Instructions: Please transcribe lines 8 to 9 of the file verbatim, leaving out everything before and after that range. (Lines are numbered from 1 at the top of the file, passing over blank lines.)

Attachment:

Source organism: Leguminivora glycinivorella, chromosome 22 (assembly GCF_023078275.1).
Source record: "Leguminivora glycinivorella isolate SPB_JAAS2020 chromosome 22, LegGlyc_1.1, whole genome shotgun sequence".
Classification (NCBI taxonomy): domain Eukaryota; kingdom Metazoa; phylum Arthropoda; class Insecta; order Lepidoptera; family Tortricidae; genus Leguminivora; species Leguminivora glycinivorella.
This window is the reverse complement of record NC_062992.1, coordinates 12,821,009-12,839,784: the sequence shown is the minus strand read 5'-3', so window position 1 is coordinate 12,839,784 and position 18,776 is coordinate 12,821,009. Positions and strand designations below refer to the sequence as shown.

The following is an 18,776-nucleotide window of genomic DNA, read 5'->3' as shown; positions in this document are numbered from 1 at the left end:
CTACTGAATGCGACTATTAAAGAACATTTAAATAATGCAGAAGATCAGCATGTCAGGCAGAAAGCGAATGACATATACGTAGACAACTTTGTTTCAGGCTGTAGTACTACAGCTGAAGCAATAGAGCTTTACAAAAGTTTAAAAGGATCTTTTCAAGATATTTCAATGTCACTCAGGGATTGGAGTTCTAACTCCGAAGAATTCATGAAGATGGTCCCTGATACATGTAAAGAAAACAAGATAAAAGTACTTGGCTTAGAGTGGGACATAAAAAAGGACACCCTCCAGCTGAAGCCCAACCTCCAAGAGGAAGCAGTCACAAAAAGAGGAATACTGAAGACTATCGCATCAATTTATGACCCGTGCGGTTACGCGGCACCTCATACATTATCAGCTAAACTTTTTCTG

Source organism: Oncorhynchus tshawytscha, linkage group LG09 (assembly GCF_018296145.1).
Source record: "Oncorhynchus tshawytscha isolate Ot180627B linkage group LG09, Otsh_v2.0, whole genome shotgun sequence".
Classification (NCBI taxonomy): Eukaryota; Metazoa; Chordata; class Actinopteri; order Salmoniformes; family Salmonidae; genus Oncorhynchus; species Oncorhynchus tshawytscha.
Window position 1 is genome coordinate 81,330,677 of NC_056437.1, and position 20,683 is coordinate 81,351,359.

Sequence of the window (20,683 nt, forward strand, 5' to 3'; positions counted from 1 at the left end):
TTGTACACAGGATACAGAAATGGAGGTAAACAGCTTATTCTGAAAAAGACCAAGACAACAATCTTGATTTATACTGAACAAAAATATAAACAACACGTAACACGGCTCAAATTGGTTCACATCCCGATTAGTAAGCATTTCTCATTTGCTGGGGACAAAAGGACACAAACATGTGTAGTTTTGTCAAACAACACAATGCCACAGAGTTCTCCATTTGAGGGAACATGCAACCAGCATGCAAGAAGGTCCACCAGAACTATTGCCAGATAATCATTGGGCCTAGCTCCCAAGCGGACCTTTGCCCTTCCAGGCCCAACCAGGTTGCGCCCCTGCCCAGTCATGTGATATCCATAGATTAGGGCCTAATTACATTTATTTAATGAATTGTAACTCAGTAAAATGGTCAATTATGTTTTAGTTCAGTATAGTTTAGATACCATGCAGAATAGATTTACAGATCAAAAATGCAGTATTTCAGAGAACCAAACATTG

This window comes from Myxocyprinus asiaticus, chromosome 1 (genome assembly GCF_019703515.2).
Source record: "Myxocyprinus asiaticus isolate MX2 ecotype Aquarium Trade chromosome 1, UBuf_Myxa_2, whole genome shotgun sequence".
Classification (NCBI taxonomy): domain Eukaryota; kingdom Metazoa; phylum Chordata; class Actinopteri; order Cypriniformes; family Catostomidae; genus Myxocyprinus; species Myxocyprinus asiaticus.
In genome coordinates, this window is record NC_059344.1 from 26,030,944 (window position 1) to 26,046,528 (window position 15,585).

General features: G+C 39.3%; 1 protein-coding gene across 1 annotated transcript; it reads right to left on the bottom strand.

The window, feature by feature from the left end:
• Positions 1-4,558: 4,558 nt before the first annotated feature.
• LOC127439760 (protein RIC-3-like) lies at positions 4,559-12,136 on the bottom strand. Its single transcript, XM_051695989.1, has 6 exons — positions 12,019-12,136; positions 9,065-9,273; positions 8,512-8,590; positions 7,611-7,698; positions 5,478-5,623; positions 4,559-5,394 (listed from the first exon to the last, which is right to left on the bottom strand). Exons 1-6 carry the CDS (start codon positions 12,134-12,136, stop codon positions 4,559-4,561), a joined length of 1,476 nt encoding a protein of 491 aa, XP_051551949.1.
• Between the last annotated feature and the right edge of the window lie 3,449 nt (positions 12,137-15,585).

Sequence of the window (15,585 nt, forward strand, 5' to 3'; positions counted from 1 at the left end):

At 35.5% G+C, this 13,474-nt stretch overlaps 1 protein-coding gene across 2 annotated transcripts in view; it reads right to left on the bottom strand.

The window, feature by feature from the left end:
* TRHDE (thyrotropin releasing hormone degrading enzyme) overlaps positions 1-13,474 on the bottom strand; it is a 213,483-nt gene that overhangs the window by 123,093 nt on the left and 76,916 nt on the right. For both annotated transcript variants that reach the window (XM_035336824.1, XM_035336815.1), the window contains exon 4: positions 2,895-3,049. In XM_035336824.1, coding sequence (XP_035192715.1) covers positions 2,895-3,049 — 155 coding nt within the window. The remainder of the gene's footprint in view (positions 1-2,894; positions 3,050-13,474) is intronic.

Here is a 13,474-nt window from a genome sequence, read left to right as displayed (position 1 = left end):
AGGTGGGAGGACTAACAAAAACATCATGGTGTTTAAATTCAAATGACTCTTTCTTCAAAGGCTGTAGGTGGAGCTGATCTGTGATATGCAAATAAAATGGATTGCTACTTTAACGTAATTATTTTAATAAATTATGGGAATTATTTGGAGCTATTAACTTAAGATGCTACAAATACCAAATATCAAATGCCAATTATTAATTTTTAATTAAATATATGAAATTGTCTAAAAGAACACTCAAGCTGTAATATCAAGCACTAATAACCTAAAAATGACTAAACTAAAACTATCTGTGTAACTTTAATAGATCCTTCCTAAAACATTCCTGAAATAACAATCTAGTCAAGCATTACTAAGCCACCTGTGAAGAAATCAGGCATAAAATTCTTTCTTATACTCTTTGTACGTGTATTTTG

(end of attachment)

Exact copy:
Source record: "Oncorhynchus tshawytscha isolate Ot180627B linkage group LG09, Otsh_v2.0, whole genome shotgun sequence".
Classification (NCBI taxonomy): Eukaryota; Metazoa; Chordata; class Actinopteri; order Salmoniformes; family Salmonidae; genus Oncorhynchus; species Oncorhynchus tshawytscha.